• How to reach the masses. A lot of news services have some technology- or economy-oriented focus, as they are more likely to quickly gain a large readership that is likely to use Web sources as their first approach to news (instead of buying newspapers or magazines).
  • Expansion of news publishers from print into other forms. Most news publishers started early to also post a selection of the news articles that would appear in their publications in online form. In parallel, an expansion into online journalism was started so some news contribution only appear in online format. Last, the brand was also expanded into television, so many news contributors also produce their own magazines, focusing on specific topics that are of interest. So, we see a media diversification, but not necessariliy a media convergence.

Most of the news aggregators are into filtering, but not really into personalization. Thus, in the following, I would just like to list a few requirements that I consider important for the world of news in mixed formats.

  • Double localization. As a reader, I most likely have a relatively static location, i. e. where I live (and work). On the other hand, I may change my location (business or holiday trip). Thus, I not only have the need to be informed what is going on where I live, but also where I currently am.
  • Focus on specific topics require intelligent filtering, involving context. Topics that are of interest to me evolve in a mostly linear manner. New topics related to older ones that are of interested to me will be added, others that are of temporal interest only will fade away. One strong benefit that the online world can provide is that it puts news articles into personal context by considering what I have read in the past (related to topic, sources etc.)
  • Communities are important. If I know what other people I know are interested in, I am able to suggest them articles that I read. Likewise, recommendations from other readers connected to me can be valuable. Thus, adding a people networking service to news aggregation is valuable - if semantic indexing of relations is available (e. g. person X I am related to is known to give good pointers to sports-related news. Also, rating mechanisms might be valuable.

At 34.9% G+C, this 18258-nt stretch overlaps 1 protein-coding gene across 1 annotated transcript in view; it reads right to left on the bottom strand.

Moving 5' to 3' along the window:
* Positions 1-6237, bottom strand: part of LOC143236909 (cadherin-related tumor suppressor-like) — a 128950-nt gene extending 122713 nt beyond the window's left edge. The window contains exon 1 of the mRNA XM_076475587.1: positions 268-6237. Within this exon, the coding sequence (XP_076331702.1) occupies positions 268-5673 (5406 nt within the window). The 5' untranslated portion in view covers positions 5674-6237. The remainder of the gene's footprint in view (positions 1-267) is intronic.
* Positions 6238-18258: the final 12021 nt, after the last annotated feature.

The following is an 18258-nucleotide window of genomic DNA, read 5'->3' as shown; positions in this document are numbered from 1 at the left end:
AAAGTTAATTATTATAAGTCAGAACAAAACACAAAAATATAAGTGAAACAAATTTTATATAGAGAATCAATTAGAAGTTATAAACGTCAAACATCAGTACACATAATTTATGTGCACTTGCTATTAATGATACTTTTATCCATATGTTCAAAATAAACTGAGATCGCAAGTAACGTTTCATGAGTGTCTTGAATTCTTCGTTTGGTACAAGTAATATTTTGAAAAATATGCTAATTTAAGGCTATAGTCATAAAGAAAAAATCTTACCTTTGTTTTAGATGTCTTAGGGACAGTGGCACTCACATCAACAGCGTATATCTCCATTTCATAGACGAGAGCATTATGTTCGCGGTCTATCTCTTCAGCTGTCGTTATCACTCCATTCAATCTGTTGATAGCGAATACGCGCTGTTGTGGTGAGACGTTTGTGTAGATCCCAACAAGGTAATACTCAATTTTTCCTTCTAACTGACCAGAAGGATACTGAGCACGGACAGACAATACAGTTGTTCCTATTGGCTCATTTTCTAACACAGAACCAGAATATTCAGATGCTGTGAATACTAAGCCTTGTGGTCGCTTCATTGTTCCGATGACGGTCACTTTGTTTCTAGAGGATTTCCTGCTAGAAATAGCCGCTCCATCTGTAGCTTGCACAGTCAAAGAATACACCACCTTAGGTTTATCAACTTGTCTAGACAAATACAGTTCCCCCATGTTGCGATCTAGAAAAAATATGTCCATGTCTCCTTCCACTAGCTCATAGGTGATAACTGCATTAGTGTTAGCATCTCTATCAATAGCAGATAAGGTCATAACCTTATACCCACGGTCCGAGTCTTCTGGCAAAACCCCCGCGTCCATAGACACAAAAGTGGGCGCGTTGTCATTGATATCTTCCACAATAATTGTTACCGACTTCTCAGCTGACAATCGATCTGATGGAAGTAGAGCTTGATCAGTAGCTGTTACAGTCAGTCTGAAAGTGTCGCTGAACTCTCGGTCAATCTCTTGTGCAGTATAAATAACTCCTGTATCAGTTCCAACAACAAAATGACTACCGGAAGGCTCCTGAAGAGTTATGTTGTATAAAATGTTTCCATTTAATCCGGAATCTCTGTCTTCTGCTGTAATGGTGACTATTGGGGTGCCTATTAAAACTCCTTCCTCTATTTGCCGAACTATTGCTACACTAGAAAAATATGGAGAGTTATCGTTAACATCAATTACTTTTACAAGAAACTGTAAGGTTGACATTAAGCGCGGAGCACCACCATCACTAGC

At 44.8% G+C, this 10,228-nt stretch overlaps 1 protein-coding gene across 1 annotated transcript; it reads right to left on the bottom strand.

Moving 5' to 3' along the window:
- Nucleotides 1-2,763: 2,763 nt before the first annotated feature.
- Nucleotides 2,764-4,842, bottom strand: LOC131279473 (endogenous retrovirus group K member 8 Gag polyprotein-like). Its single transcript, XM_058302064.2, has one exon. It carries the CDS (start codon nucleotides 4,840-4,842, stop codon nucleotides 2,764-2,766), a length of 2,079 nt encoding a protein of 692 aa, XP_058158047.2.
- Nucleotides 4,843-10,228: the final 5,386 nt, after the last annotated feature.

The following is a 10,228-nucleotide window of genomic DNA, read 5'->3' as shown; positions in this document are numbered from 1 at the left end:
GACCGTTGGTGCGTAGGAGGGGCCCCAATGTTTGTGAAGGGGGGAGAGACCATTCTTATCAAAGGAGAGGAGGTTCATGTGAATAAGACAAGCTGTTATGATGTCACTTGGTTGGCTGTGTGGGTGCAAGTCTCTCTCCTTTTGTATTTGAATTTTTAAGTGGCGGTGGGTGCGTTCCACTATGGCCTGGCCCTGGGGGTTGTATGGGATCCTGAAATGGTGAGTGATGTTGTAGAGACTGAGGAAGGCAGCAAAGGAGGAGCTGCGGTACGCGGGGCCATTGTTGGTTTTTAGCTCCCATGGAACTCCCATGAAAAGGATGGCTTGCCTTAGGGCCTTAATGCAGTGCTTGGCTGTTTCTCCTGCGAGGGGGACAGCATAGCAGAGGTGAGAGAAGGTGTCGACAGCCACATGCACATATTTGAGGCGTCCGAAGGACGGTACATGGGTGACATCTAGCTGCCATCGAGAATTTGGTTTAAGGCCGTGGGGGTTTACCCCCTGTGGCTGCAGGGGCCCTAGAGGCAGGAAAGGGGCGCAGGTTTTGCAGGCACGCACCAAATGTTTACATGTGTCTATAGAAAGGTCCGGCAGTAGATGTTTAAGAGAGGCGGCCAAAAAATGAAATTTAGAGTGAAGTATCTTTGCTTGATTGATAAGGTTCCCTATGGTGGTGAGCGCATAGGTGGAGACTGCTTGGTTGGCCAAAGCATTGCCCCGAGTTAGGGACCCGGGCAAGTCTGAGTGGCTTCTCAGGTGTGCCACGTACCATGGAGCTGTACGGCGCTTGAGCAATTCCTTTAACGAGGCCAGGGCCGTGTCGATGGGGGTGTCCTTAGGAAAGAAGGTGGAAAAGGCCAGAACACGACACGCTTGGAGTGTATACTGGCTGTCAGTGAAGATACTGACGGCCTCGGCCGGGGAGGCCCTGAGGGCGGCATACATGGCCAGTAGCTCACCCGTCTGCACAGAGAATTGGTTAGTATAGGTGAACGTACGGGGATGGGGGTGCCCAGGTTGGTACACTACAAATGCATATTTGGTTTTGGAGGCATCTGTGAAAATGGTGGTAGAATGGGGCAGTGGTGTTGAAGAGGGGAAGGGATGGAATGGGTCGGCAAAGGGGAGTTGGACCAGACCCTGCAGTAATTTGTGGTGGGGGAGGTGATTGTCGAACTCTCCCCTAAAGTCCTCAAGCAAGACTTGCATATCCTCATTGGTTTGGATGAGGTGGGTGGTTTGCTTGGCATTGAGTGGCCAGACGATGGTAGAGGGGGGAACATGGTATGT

• Aggregation of news for an overview on a topic. If I start to get interested in a topic, I might be interested in reading a number of more general articles first, before reading specialized articles later. Aggregation of articles sharing the same topic plus filtering and linear ordering, combined with an editorial selection of articles to be showcased, may be an additional value.
  • RSS for specific topics. While this is mostly related to a single site where headlines are aggregated, for some topics that are more specific, it might be worth getting informed (e. g. via email) in a kind of personal newsletter.

I am not sure if annotation is the right thing for news services. First, it is common to blog on topics that raise interest (as I am doing now), which involves the possibility to annotate them. Second, reading annotations for contributions is certainly interesting to see what others have to say, but it is time consuming. Thus, I am leaving out this issue for now and welcome any feedback on the ideas mentioned above.

Wednesday, January 03, 2007


Just found out about a new collaborative service named newstube, which appears to be some kind of digg clone. The idea is to contribute links to news articles related to IT with a short comment. These are first added to a queue, which they exit as soon as there are at least five favourable votes, to be shown on the frontpage.

Sounds like a pretty decent idea in order to avoid junk messages to flood the officially displayed news. But I am wondering who would take the time to actually rate news they read? Usually when I find something interesting, I will take some time to write a post for my weblog, which is first of all like a way to remember interesting things. If other people stumble accross that and benefit from what I write, even better.

The other problem is that just anything which can be referenced via a link and has to do with computers (well, most anything nowadays has to do with computers) could be considered news. Is there anyone who will check if the contributed links are really news or not? Hopefully yes, but until then let's wait and see.

And of course, they're not the first to come up with such a service, not even in the german-speaking market - yigg has been around for somewhat longer. Time will tell whether they're going to make it or not.

My personal opinion is that Google will try to expand their news gathering service with enhanced aggregation and personalization features, either on their own or by continuing to buy innovative service platforms.